'This book also lists many of the IRA operations during the 1920 to 1923 period in Chapter Two and Operation Harvest (1965 to 1962) in Chapter Three.

'It should be borne in mind that, in the context of the propaganda war, the British also played down the number and extent of IRA operations, and many were not recorded properly in the local newspapers. However, without being absolutely fixated on every detail, this fairly comprehensive list of notable IRA operations in Tyrone enables the reader to analyse the armed struggle in a holistic way.

'The number of operations indicates just how well the IRA command structures were organised in County Tyrone and the large number of Volunteers who were active at some point in time between 1969 and 2005 when the IRA formally brought its military campaign to a close. Furthermore, armed struggle of this scale illustrates that a high level of support for the IRA existed within the broader republican community.

'While it is important to record the major role of physical force in Irish history, armed struggle on the other hand should not be romanticised or glorified. It was always an option of last resort for Irish republicans. Behind all statistics, no matter how recent or how far back in time we go, armed conflict causes profound human suffering from everyone's perspective and all victims and survivors should be afforded equal respect and dignity.


'Chapter Four of this book is a broader outline of the context, causes, circumstances and the sequence of actions and reactions between 1969 and 1972 that gave rise to the overall conflict and armed struggle. The forces and dynamics of events during this period were at such a scale, and were so powerful, that no person or small group could have foreseen, planned or strategised around them. Partition, 50 years of discrimination, the arrival of television, international events and a violent reaction to modest civil rights reforms all came to a head in the streets of Belfast and Derry in August 1969.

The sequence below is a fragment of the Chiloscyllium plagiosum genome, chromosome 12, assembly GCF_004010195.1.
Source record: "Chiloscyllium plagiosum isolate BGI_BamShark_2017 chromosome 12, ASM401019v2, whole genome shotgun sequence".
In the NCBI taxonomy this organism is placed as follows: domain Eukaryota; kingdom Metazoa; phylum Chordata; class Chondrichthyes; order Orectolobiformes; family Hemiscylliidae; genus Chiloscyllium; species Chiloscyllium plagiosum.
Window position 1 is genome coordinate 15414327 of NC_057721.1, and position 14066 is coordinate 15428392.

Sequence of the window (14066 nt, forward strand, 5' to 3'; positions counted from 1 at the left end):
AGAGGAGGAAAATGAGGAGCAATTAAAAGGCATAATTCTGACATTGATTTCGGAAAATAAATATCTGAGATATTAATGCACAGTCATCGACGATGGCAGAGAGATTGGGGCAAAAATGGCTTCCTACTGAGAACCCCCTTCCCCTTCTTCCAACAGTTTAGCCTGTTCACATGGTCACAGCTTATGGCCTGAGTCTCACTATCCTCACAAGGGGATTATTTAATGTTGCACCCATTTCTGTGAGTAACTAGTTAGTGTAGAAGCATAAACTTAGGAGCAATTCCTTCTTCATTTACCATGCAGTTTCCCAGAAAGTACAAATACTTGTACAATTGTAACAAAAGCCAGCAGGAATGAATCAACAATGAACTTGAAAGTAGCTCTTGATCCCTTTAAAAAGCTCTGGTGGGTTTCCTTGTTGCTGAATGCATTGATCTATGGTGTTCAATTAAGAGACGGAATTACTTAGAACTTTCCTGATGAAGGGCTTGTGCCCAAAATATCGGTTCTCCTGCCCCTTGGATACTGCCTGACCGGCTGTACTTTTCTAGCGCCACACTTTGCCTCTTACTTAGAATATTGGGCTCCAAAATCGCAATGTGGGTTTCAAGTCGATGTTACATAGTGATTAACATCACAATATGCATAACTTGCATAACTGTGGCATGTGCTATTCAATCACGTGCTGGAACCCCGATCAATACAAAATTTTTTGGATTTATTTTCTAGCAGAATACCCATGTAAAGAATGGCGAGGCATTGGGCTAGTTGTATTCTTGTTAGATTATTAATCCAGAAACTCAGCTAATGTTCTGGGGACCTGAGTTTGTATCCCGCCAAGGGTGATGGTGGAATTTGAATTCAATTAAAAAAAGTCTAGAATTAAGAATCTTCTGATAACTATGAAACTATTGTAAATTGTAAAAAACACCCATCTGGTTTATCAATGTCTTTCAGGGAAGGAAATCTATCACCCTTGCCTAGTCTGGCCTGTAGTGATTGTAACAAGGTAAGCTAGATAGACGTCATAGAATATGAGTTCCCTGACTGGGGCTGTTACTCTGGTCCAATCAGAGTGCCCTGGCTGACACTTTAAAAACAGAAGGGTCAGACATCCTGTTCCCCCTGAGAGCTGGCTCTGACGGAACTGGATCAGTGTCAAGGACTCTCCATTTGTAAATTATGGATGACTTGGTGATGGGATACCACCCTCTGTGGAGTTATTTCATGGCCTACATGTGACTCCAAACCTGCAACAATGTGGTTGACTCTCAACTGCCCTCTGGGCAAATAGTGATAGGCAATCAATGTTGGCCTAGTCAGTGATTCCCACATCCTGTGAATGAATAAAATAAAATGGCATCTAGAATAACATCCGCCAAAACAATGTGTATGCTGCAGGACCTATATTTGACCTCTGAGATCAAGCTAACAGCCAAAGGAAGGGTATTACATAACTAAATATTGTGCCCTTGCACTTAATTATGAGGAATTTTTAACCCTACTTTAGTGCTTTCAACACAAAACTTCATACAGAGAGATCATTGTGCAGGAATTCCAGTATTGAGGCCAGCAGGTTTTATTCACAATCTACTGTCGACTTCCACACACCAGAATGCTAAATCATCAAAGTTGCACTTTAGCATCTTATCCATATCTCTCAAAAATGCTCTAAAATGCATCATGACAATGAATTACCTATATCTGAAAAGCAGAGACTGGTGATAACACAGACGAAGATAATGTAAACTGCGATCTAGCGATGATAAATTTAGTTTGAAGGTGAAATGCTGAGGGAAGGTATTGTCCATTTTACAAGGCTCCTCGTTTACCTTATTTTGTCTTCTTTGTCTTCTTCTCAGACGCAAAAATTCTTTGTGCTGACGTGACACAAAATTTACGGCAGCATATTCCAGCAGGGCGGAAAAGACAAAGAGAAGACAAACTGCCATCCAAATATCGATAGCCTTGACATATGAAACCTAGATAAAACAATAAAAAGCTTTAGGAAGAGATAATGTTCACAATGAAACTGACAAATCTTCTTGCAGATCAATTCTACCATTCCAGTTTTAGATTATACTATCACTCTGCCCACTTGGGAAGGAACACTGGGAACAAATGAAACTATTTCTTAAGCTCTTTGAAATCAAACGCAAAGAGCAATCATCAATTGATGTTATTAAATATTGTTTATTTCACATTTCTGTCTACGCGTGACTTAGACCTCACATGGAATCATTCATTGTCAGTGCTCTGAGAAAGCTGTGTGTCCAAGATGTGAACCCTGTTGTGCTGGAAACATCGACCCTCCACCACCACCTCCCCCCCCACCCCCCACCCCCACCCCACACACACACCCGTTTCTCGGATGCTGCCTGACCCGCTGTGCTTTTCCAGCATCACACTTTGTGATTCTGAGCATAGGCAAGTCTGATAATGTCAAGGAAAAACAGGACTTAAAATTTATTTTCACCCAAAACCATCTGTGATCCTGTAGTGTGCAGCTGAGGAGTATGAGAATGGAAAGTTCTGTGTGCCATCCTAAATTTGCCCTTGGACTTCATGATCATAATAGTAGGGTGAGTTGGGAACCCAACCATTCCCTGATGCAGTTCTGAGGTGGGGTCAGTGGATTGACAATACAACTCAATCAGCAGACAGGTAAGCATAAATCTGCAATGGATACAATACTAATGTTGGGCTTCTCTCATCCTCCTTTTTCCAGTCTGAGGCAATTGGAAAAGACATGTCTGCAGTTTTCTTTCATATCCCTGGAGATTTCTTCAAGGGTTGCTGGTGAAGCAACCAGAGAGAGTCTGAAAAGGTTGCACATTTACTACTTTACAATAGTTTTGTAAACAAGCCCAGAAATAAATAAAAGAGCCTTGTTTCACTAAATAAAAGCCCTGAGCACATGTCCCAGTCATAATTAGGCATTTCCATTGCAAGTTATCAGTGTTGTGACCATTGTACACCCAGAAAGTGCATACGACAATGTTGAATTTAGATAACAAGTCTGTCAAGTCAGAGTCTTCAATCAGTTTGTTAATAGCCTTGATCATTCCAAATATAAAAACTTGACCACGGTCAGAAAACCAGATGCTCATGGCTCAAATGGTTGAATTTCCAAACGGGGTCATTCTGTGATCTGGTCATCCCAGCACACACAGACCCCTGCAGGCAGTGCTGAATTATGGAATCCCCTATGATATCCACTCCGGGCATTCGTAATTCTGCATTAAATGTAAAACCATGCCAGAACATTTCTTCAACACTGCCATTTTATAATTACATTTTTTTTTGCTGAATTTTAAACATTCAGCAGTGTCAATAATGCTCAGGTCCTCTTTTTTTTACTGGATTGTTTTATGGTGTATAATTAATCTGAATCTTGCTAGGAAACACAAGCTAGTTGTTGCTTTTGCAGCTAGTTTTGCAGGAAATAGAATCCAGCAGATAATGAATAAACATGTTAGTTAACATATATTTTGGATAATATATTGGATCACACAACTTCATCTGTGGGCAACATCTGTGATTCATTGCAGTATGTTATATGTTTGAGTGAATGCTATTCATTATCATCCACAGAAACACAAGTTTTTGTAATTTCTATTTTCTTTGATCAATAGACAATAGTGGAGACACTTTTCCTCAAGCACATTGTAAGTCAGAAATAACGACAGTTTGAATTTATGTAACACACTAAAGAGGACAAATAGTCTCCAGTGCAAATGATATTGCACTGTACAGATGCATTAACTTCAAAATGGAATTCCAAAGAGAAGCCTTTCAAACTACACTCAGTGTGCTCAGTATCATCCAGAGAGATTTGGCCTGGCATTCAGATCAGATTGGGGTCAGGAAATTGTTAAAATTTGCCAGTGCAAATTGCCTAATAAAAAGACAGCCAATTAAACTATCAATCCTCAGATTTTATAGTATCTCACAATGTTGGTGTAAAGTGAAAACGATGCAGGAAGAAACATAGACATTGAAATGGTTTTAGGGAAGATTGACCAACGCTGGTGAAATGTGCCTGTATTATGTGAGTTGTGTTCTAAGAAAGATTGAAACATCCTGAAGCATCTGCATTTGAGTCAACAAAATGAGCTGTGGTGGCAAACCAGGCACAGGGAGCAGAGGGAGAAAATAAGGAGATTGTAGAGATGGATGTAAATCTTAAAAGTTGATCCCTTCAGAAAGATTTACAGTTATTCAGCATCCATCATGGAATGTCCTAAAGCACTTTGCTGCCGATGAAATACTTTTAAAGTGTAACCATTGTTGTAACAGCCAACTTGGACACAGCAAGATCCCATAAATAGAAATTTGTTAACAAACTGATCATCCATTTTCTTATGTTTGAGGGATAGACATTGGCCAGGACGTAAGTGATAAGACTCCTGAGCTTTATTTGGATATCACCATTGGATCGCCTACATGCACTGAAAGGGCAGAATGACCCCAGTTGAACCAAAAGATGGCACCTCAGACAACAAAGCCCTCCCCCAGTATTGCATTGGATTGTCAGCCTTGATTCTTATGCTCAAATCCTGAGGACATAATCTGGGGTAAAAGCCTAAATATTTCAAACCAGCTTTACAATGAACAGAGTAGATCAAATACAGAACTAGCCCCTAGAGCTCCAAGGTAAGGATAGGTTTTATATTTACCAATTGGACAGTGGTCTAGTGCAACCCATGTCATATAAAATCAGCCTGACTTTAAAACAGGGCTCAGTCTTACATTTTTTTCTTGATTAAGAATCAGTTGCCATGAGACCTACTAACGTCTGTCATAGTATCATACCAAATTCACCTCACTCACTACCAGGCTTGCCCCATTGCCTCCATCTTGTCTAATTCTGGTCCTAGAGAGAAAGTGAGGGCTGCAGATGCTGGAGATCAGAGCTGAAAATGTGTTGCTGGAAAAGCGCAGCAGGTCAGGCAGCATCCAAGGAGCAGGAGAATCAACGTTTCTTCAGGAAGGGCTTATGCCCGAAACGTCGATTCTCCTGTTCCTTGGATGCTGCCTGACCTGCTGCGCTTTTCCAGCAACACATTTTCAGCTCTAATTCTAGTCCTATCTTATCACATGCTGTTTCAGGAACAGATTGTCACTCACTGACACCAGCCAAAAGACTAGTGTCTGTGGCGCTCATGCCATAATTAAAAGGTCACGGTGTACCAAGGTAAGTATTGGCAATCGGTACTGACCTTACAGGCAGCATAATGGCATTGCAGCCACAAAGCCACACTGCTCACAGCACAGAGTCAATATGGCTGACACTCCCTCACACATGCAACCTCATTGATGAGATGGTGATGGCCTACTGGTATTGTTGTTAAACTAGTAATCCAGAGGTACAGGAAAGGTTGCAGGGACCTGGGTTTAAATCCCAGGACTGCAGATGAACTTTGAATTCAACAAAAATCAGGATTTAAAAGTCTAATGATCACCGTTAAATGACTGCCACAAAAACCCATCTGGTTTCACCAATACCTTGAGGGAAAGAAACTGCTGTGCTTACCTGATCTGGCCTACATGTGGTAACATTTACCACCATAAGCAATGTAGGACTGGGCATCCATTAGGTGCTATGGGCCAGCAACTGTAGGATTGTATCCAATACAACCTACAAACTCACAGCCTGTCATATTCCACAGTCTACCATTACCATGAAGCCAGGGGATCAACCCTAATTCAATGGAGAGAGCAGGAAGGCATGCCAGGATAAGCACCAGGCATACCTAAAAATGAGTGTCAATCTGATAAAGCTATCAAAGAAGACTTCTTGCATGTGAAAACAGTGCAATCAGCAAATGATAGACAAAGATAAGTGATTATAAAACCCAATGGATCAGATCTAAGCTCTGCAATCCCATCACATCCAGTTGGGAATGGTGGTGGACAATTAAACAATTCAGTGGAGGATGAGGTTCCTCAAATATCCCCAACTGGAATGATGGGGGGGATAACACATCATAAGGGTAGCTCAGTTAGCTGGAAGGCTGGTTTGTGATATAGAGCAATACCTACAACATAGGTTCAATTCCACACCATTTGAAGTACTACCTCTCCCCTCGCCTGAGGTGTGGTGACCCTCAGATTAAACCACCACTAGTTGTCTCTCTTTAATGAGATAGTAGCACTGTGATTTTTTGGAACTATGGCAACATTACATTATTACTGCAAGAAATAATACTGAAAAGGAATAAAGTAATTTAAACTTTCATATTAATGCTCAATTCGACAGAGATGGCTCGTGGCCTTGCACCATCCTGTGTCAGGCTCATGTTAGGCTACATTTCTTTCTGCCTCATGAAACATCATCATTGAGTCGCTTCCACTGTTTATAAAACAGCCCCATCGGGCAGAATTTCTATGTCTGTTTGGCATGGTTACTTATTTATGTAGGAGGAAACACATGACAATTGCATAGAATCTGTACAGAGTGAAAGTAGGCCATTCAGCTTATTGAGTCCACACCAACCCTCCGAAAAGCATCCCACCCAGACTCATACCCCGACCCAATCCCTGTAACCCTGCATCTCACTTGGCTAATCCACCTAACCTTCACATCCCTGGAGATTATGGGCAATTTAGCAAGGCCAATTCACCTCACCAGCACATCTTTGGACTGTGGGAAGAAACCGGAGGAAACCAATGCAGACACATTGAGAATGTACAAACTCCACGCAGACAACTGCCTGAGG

'Towards the end of the book there is a general broadening out of themes to include tributes to a wider circle of republicans who played a part in the struggle. Drawn from the writings of Bobby Sands that "Everyone has their own part to play", this chapter is about illustrating an inclusive concept of struggle. There is also a general history of Sinn Féin, commemorations and the work of the National Graves Association.

'Non-combatant victims of British forces are also listed, many of whom were also active or held republican beliefs as the overwhelming majority of Tyrone's population does.

'In my approach to writing and compiling Tyrone's struggle there is no attempt to be neutral or impartial. Many authors and historians would argue that no such neutral position exists. Any review of history will always present dilemmas for someone attempting to be clinically objective. Choices always have to be made regarding the use of language, terminology, place-names and the degree of emphasis on any given subject. In truth, there is probably no such thing as a 'neutral' view of any subject in history.

'Tyrone's Struggle for Irish Freedom' provides the reader with a genuine republican perspective and the human story of the IRA Volunteers and Sinn Féin activists who were killed during the conflict - their family backgrounds, the townlands they grew up in, the schools they attended and their other interests in life. Many were players and members of their local GAA clubs and all were deeply rooted within the community. Upon reaching adulthood they responded to the very real and immediate oppression of their communities as it was happening by making their decision to play an active part in the struggle.


'As the primary objective of this book is to commemorate and honour Tyrone's patriot dead, this naturally required comprehensive research into the background of all IRA Volunteers and Sinn Féin members on the Tyrone Roll of Honour and Roll of Remembrance. While 'An Phoblacht', as my primary source, had good obituaries, they had to be compiled in a rush to meet the paper's weekly deadline immediately after the deaths occurred. With families in deep mourning at the sudden death of a loved one, opportunities were not always there to do a comprehensive article on each one.

'There was also an imbalance with the obituaries in An Phoblacht due to the fact that a number of IRA Volunteers had high profiles and were well known due to a term served in prison, a prison escape or a high-profile court case. Others were less-known and some were still teenagers at the times of their deaths.